The Interrogator
 
User avatar
Joined: March 29, 2007
Location: Australia
Pronoun: He

Post Post #21  (ISO)  » Tue Sep 25, 2007 10:43 am

IH wrote:But if there's inconclusive proof, then it's a belief that it's right. The theory of evolution is usually used as an argument against things such as creationism as the origin of life. I feel that explaining the spark of life coming from somewhere is a very important part to the correctness of evolution.


Yes, and there are explanations for the origins.

The most common is the primordial soup theory. To put this very simply, in the rather more chaotic and different atmospheric conditions of early earth organic molecules (ie. carbon-containing) form amino acids, form proteins, form building blocks of life.

The Cairns-Smith inorganic theory is basically that certain clay crystals survive longer in the prescence of certain organic molecules. Over time, the clay crystals may evolve (ie. not be destroyed) so that large deposits form with particular replications of the organic molecules. Eventually, the clay scaffolding is no longer needed and organic life arises.

Of course, this is really simplified, but the point is that there is no "spark" of life. In both of these theories, "life" arises simply by chemicals developing over time.

IH wrote:Adaptation does not=evolution though I think. The organism may change slightly to adapt, but it's never mutating into an entirely different virus or such. Just a different strain, right?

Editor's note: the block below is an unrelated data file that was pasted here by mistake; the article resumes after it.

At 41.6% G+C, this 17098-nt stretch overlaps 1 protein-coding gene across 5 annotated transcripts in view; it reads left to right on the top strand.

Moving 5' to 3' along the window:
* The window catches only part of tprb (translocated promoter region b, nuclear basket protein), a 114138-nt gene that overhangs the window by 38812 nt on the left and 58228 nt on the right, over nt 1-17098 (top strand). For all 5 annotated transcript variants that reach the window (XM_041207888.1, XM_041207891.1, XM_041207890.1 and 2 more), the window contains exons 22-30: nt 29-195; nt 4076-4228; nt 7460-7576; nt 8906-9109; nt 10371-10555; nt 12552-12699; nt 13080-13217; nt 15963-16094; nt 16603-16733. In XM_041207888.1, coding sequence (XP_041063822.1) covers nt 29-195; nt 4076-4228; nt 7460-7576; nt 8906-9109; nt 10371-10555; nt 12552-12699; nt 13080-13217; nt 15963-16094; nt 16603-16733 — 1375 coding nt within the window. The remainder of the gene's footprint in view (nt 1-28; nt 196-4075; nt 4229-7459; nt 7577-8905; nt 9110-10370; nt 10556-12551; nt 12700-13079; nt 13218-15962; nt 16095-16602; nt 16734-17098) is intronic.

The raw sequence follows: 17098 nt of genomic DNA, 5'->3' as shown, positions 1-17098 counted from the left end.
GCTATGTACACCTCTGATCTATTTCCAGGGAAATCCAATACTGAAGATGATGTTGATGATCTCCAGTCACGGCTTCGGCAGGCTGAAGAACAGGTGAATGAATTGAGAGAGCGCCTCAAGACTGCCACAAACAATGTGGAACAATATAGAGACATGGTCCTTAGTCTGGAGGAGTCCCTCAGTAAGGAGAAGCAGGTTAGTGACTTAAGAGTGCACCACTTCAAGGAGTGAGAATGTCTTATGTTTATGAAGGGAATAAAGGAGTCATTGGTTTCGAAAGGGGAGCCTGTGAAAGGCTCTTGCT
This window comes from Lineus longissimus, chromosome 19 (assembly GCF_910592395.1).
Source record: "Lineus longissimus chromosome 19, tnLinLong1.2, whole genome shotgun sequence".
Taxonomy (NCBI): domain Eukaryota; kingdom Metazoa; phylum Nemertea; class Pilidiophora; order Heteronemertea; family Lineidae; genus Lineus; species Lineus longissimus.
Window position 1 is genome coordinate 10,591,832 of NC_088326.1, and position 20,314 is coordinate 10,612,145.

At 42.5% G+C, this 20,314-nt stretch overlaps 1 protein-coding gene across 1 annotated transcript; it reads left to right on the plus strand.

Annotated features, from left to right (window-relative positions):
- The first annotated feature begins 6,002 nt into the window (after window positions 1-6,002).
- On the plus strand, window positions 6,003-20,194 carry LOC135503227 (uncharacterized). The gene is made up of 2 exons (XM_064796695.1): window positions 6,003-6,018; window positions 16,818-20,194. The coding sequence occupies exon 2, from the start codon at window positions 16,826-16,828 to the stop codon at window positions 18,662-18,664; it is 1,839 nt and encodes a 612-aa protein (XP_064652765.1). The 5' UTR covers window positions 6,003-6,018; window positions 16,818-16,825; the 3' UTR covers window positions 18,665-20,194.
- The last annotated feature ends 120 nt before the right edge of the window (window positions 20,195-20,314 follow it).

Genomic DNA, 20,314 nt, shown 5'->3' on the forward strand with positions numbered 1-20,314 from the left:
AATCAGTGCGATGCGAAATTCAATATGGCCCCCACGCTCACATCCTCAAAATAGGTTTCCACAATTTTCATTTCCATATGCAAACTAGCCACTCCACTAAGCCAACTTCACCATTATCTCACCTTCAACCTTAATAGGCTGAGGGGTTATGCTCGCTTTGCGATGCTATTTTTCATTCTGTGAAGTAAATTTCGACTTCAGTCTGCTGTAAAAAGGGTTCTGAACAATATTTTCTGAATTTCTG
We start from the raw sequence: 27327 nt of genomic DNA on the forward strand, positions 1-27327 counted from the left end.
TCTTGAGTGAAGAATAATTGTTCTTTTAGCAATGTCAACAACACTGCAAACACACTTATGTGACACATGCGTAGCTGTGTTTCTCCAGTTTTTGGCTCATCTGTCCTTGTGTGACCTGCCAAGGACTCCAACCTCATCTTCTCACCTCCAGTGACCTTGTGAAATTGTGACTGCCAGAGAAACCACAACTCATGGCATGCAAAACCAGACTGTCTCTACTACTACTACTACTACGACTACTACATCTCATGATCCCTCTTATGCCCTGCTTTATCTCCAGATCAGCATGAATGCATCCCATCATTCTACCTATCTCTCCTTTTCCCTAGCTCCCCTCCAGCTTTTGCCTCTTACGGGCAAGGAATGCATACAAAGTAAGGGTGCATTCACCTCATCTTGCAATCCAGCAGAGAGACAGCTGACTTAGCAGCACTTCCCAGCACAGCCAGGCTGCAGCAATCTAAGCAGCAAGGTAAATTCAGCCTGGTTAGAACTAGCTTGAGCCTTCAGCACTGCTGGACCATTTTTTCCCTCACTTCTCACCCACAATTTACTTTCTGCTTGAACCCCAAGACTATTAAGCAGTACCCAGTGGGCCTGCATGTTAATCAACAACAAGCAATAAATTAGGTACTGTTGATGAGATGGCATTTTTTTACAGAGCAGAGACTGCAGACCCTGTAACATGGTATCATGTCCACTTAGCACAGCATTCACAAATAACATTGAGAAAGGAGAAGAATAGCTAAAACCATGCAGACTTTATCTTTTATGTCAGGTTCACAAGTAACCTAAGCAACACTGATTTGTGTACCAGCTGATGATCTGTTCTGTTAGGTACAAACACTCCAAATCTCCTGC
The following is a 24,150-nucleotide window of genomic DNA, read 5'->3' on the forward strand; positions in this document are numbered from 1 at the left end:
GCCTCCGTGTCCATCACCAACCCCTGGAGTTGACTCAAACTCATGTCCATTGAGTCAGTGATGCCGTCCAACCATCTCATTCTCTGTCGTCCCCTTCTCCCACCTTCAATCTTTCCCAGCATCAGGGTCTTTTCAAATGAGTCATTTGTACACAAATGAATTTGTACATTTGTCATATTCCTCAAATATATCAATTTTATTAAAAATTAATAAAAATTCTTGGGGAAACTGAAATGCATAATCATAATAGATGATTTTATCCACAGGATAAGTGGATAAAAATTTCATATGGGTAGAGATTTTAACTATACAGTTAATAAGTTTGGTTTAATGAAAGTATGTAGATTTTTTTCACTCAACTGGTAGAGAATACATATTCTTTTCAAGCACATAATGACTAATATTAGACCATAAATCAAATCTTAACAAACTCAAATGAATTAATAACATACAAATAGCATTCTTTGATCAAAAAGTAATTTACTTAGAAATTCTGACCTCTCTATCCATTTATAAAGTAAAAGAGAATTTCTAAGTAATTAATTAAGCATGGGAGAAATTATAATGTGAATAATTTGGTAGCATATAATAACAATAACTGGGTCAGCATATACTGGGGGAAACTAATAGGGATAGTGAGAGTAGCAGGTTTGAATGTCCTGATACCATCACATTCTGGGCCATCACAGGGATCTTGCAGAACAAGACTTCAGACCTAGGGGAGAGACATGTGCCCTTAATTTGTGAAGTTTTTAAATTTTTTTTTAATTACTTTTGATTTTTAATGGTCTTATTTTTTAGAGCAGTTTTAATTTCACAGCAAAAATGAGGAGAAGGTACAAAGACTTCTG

Right, but that is the beauty of evolution.

We forget that evolutionary change occurs over VERY large numbers of generations. Hence, these slight adaptations build up over generations (for bacteria, this is very short, for us quite long) and new species form.

1 tiny change may not mean much, but 100 million small changes in many different gene areas is going to have a hell of an impact.

joost
Goon
 
User avatar
Joined: August 12, 2007
Location: Holland
Pronoun: He

Post Post #22  (ISO)  » Tue Sep 25, 2007 11:13 am

The real question of course is: Do you believe in Revolution?

Image
You're a towel!

"We must hang together, gentlemen...else, we shall most assuredly hang separately." - Benjamin Franklin

Mr Stoofer
Less than scum
 
User avatar
Joined: February 25, 2005
Location: London Alignment: Lawful Evil
Pronoun: He

Post Post #23  (ISO)  » Tue Sep 25, 2007 11:33 am

Is there any country in the world, other than the United States, where this is a topic of debate?

IH
Always Scum
 
User avatar
Joined: August 07, 2006
Location: Atlanta, Ga
Pronoun: He

Post Post #24  (ISO)  » Tue Sep 25, 2007 12:08 pm

But there are still faults with the origin.

If chemicals produced it in the first place, why isn't it being reproduced today? Why can't we reproduce it?

I continue to feel like the generations is still something thats just going "BUT YOU CAN'T DISPROVE IT!"

Not only that, but alot of evidence points that the earth is not that old. Like the degeneration of the magnetic fields. Etc Etc.

Which brings me back to the main point of this thread, which is talking about teaching it in schools, right? The spin thats getting put on it is that Evolution is right, you're stupid, shut up, at least from my viewpoint, when Evolution is a highly inconclusive theory, and needs to be taught objectively if they insist on teaching it.

I don't believe it myself, but if they insist on teaching it, then thats how I believe things should go about.
Untrod Tripod (7:27:18 PM): you enjoy whoring
xcaykex (7:27:24 PM): yes
xcaykex (7:27:26 PM): i know that

Next
[ + ]

Return to General Discussion